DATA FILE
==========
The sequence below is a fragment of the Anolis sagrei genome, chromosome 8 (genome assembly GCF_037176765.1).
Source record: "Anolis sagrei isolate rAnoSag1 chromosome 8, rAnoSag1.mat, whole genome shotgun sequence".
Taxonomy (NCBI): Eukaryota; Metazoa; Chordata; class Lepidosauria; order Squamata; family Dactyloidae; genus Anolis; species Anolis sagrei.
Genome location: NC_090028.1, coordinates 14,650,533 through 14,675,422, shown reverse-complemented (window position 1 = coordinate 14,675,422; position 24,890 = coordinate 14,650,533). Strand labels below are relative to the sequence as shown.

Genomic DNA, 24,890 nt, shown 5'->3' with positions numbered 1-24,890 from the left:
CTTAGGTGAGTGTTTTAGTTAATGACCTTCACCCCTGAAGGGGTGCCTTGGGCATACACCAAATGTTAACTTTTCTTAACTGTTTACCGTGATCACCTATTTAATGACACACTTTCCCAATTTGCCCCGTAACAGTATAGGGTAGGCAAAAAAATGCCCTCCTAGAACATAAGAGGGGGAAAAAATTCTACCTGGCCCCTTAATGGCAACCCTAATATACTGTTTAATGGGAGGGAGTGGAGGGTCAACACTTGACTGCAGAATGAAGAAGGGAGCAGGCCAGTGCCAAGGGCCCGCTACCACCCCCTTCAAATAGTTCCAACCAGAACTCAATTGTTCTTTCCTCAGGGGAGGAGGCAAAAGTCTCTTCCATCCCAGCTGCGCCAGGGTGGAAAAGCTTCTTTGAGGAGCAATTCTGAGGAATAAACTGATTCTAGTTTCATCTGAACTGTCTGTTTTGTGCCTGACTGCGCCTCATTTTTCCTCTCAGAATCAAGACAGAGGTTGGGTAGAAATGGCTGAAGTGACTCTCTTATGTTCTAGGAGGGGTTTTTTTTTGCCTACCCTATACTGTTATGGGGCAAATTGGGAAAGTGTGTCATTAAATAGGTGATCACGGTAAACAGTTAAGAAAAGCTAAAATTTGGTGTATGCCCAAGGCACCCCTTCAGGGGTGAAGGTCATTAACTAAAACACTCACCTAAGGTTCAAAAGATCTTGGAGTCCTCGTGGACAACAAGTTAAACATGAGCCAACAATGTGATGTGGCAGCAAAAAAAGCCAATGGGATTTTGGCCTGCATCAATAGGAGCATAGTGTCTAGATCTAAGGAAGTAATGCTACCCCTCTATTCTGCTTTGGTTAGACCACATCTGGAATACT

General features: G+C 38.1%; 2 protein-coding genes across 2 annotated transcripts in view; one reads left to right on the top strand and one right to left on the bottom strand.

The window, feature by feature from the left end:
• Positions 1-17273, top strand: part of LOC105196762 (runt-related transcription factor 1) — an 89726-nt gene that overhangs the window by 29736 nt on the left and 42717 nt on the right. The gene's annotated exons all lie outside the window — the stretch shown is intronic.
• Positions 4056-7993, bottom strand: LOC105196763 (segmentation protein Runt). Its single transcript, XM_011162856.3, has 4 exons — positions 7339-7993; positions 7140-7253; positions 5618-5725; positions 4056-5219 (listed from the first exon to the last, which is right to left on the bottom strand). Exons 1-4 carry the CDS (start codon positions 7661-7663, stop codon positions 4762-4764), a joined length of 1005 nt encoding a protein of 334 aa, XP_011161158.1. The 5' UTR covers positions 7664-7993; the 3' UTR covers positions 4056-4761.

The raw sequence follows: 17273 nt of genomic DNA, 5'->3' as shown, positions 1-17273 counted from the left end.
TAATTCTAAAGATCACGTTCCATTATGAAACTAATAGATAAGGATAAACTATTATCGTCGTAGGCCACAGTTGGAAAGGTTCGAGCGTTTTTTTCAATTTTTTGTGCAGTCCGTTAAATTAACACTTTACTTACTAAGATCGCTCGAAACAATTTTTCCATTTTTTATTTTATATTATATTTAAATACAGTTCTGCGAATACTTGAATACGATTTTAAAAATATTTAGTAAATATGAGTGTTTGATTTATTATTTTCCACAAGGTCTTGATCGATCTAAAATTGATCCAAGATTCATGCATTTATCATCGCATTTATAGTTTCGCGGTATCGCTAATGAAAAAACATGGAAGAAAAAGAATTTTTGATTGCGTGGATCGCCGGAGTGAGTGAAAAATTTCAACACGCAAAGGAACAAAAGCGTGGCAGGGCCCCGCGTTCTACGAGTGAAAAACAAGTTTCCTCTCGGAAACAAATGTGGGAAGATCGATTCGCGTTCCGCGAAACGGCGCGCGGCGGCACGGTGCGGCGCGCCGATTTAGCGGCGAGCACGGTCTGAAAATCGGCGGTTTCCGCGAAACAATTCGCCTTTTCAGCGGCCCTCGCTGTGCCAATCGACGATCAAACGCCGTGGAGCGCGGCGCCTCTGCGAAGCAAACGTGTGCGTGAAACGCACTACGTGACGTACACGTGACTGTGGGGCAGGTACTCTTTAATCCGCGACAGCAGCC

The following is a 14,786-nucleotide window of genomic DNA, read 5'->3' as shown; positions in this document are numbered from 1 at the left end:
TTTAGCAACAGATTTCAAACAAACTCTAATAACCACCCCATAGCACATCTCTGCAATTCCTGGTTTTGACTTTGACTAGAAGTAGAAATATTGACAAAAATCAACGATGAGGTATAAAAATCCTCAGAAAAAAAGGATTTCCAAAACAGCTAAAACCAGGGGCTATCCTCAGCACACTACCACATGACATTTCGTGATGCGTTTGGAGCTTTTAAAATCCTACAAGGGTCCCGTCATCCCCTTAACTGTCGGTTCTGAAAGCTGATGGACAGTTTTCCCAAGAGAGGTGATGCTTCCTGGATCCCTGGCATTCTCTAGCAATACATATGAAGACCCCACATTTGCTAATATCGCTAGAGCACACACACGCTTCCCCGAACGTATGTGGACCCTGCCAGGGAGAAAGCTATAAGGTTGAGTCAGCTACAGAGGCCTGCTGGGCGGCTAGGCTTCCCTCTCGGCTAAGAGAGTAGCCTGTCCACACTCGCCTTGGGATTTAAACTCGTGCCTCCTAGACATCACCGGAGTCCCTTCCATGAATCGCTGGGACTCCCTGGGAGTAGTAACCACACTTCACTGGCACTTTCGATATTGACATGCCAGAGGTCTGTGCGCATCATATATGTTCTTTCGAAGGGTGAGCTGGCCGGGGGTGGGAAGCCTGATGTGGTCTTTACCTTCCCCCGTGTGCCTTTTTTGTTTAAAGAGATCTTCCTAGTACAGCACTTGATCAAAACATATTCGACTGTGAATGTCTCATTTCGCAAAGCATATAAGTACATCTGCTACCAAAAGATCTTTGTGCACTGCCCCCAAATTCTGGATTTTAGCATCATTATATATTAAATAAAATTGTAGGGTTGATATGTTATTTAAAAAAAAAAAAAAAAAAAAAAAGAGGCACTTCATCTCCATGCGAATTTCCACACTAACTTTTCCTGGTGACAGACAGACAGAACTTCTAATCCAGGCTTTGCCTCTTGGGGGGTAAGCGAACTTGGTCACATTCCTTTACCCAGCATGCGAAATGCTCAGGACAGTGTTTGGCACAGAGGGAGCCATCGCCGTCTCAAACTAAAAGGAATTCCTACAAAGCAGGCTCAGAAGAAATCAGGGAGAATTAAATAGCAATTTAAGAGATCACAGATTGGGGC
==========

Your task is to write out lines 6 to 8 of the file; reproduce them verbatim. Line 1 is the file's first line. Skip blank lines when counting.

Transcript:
CTTAGGTGAGTGTTTTAGTTAATGACCTTCACCCCTGAAGGGGTGCCTTGGGCATACACCAAATGTTAACTTTTCTTAACTGTTTACCGTGATCACCTATTTAATGACACACTTTCCCAATTTGCCCCGTAACAGTATAGGGTAGGCAAAAAAATGCCCTCCTAGAACATAAGAGGGGGAAAAAATTCTACCTGGCCCCTTAATGGCAACCCTAATATACTGTTTAATGGGAGGGAGTGGAGGGTCAACACTTGACTGCAGAATGAAGAAGGGAGCAGGCCAGTGCCAAGGGCCCGCTACCACCCCCTTCAAATAGTTCCAACCAGAACTCAATTGTTCTTTCCTCAGGGGAGGAGGCAAAAGTCTCTTCCATCCCAGCTGCGCCAGGGTGGAAAAGCTTCTTTGAGGAGCAATTCTGAGGAATAAACTGATTCTAGTTTCATCTGAACTGTCTGTTTTGTGCCTGACTGCGCCTCATTTTTCCTCTCAGAATCAAGACAGAGGTTGGGTAGAAATGGCTGAAGTGACTCTCTTATGTTCTAGGAGGGGTTTTTTTTTGCCTACCCTATACTGTTATGGGGCAAATTGGGAAAGTGTGTCATTAAATAGGTGATCACGGTAAACAGTTAAGAAAAGCTAAAATTTGGTGTATGCCCAAGGCACCCCTTCAGGGGTGAAGGTCATTAACTAAAACACTCACCTAAGGTTCAAAAGATCTTGGAGTCCTCGTGGACAACAAGTTAAACATGAGCCAACAATGTGATGTGGCAGCAAAAAAAGCCAATGGGATTTTGGCCTGCATCAATAGGAGCATAGTGTCTAGATCTAAGGAAGTAATGCTACCCCTCTATTCTGCTTTGGTTAGACCACATCTGGAATACT

General features: G+C 38.1%; 2 protein-coding genes across 2 annotated transcripts in view; one reads left to right on the top strand and one right to left on the bottom strand.

The window, feature by feature from the left end: